Bajan Coconut Sweet Bread
The summer holidays are almost here and we couldn’t be more excited! We had such an enjoyable break last year and we are looking forward to lots more family fun times this year, too – the highlight being a holiday in beautiful west Wales, in a house overlooking the sea. A whole week of beaches, picnics and glorious coastal walks – assuming the sun keeps shining, that is! Honey is seven now and it feels like a really great age – she’s such a joy to spend time with. What are you looking forward to this summer?
This Bajan Coconut Sweet Bread is something I’ve really enjoyed making during these recent sunny weeks. Yes I *know* you have to switch the oven on but it’s worth it! Did I ever mention how much I LOVE coconut? I find the smell so evocative and intoxicating! Whether it’s the real thing, a synthetic food flavouring or a dodgy sun tan lotion, the smell of it immediately transports me to a far-flung tropical paradise where I’m sipping piña coladas on an icing-sugar soft beach and definitely not sweating over a pile of ironing. Spritzing Britney Spears perfume (“Maui Fantasy”, fellow coconutters) on account of the top note being coconut is a favourite summertime guilty pleasure of mine. And when it comes to food, vegan baking and ‘raw’ treats often involve coconut oil – so you’d be forgiven for thinking I might be tired of it by now. Not happening!
Having said all of that, I can’t really picture myself making this golden wedge of a cake (for that is what it is really; it’s only called a bread because it’s baked in a loaf tin, looks reasonably sensible and is eaten in slices) in the colder weather. During Autumn and Winter (the Cinnamonths™) I would be more inclined to make the equally delicious but very different Ontbijtkoek – Dutch Spice Bread.
I’ve never been to any of the Caribbean islands (sadly) but my light topical research has revealed that coconut sweet bread is enjoyed everywhere, from Barbados to Trinidad. Some keep it simple using only coconut to flavour; others add glacé cherries, raisins, rum and occasionally almonds. I’m giving you all the options here, and I suppose the final result generally depends on what you have available at home. This is quite a dry, firm yet crumbly cake (it is supposed to be – apparently the crumbliness is non-negotiable) and not too sweet. It’s a great snack with a cup of tea, best eaten sliced and buttered. Sometimes I like to lightly toast a few slices under the grill first so the butter goes all melty. (For the love of god don’t attempt to put slices in the toaster).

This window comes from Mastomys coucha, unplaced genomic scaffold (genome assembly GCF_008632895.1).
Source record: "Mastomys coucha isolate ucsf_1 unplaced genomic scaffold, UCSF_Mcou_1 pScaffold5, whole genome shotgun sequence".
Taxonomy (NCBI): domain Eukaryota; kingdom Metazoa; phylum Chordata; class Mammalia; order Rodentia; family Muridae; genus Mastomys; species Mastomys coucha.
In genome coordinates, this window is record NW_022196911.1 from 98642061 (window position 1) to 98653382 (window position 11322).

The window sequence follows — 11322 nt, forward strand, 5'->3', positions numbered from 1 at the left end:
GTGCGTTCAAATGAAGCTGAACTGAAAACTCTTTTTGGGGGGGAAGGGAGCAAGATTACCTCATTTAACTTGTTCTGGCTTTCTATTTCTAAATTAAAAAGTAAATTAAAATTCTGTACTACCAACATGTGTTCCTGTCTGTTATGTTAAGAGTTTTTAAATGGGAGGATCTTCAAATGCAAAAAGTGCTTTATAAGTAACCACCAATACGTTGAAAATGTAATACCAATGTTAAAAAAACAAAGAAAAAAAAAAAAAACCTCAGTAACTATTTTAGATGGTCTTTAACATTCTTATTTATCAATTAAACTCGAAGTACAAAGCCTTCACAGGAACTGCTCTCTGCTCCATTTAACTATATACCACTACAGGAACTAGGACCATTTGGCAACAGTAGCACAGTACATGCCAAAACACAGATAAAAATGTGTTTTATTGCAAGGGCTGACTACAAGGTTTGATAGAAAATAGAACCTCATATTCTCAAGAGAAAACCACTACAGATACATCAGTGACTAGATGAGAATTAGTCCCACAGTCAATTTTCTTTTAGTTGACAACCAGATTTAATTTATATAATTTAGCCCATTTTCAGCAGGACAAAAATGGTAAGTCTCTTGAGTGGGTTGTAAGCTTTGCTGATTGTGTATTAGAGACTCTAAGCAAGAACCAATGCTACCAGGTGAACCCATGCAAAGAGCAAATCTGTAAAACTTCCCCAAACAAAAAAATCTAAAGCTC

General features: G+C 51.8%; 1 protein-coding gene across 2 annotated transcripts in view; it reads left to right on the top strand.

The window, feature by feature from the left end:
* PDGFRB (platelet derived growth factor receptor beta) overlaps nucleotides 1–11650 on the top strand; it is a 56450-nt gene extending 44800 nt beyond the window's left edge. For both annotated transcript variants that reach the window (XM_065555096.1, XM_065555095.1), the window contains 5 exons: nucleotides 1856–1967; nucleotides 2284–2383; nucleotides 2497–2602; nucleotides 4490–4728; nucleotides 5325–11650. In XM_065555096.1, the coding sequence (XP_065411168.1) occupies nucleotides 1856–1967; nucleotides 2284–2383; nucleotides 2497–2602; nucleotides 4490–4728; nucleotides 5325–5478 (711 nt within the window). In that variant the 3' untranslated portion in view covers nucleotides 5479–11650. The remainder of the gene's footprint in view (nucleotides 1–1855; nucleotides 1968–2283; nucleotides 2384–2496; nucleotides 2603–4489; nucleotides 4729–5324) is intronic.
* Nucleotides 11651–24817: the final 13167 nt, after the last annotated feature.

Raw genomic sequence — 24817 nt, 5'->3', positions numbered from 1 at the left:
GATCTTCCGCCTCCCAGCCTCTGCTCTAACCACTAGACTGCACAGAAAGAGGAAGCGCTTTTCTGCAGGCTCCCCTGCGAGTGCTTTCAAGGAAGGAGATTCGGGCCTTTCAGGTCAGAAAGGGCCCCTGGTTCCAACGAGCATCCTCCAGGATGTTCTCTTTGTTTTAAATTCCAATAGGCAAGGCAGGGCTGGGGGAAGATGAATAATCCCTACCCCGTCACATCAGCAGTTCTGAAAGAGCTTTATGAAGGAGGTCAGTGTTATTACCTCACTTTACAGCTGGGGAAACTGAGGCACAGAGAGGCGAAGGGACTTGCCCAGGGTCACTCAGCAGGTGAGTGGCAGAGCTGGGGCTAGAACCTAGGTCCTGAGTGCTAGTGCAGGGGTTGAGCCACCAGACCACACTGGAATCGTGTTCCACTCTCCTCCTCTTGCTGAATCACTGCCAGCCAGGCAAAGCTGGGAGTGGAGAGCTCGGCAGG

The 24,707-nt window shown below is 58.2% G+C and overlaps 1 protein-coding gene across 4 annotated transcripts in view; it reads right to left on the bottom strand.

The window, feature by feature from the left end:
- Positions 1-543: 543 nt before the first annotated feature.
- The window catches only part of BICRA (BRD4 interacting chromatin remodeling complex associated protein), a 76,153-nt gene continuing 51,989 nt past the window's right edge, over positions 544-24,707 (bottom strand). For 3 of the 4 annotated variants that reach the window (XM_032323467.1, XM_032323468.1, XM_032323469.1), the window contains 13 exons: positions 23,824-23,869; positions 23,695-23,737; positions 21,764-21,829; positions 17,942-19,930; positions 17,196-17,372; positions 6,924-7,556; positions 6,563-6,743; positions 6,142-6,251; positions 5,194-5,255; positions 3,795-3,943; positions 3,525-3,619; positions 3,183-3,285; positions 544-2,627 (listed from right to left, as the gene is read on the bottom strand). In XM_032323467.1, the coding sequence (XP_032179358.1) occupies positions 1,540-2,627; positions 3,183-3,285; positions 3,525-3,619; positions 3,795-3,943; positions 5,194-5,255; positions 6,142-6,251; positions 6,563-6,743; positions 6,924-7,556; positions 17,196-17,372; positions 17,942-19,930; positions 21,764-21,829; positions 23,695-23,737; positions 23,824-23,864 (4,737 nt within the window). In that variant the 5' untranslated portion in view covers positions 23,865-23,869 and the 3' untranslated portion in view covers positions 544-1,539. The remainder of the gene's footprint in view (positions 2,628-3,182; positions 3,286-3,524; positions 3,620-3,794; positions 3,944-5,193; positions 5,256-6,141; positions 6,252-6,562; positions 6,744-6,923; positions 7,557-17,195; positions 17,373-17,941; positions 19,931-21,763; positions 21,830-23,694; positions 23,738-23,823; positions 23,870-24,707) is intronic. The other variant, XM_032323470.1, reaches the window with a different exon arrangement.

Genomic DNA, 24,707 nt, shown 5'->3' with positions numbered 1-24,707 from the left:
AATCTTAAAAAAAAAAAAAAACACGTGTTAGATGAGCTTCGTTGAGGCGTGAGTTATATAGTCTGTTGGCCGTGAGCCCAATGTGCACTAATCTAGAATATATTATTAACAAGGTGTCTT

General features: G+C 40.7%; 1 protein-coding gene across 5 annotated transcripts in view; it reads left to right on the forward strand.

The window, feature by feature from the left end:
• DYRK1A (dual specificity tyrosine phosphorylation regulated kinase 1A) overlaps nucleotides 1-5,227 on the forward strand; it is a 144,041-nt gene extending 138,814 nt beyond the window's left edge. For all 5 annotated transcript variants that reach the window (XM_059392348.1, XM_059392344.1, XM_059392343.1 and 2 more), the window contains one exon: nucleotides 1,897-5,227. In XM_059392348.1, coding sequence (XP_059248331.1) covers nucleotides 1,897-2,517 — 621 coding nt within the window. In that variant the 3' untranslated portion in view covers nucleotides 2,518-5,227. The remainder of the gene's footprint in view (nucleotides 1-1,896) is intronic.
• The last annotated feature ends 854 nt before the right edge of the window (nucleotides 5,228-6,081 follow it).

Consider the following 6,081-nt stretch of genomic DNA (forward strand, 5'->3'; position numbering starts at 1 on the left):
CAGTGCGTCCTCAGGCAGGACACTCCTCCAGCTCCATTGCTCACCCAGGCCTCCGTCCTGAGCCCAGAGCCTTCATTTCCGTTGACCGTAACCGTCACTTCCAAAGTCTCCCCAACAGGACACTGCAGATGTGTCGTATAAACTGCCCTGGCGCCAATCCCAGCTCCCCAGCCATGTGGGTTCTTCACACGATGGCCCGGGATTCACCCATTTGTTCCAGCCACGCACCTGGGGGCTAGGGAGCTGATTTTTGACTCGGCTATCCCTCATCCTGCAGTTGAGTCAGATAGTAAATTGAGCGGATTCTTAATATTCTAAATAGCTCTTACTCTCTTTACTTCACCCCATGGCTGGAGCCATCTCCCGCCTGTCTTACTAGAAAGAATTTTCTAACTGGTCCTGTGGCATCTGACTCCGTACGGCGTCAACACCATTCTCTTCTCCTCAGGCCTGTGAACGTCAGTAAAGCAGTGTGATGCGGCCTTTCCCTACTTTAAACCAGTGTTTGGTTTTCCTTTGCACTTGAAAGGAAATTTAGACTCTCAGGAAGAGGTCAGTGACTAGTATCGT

This recipe is inspired by one I saw in a book years ago, but altered quite a bit to make it egg and dairy free. It took me many attempts and adjustments in the name of tasty vegan perfection, and this one definitely got the biggest thumbs-up. Hope you’ll enjoy!
You will need a regular 2lb loaf tin, oiled and lined
300g plain flour
125g desiccated coconut
100g soft light brown sugar
1 tbsp baking powder
1/2 tbsp (1.5 tsp) mixed spice
215ml any non-dairy milk
100g coconut oil, melted
3 tbsp white rum (use extra milk instead if you prefer – you can also add 1/2 tsp rum essence)
1 tbsp lemon juice
1 tsp natural vanilla paste or extract
Optional (use any or all):
50g chopped glace cherries
25g chopped almonds
Plus: 2 tbsp demerara sugar, for sprinkling
Preheat the oven to 180c/350f/gas mark 4.
In a large mixing bowl, stir together the flour, coconut, sugar, baking powder and mixed spice. In a separate jug, stir together the milk, coconut oil, rum (or extra milk), lemon juice and vanilla.
Pour the wet mixture on to the dry ingredients and mix with a wooden spoon or spatula until combined. Then add the cherries, raisins and/or almonds, if using, and continue to mix thoroughly. Watch out for pockets of remaining dry bits! You’ll end up with a rather stiff cake batter – a consistency somewhere between cake and bread dough mix.
Transfer to the prepared loaf tin, sprinkle with demerara sugar and bake on the middle shelf for 45-50minutes. Use a skewer to check after this time; it should come out clean. A few moist crumbs are fine, but if there’s any sign of actual batter, pop it back into the oven and check after five minutes.
Once it is baked, place the tin on a wire rack to cool. You can gently lift the cake out of the tin after about twenty minutes, or as soon as you’re able to handle the tin. Allow to cool on the rack before digging in – if you try slicing it while still warm it will fall apart (but still taste delicious!)
This will keep for a couple of days – pop it in a recycled bread bag and keep in the bread bin.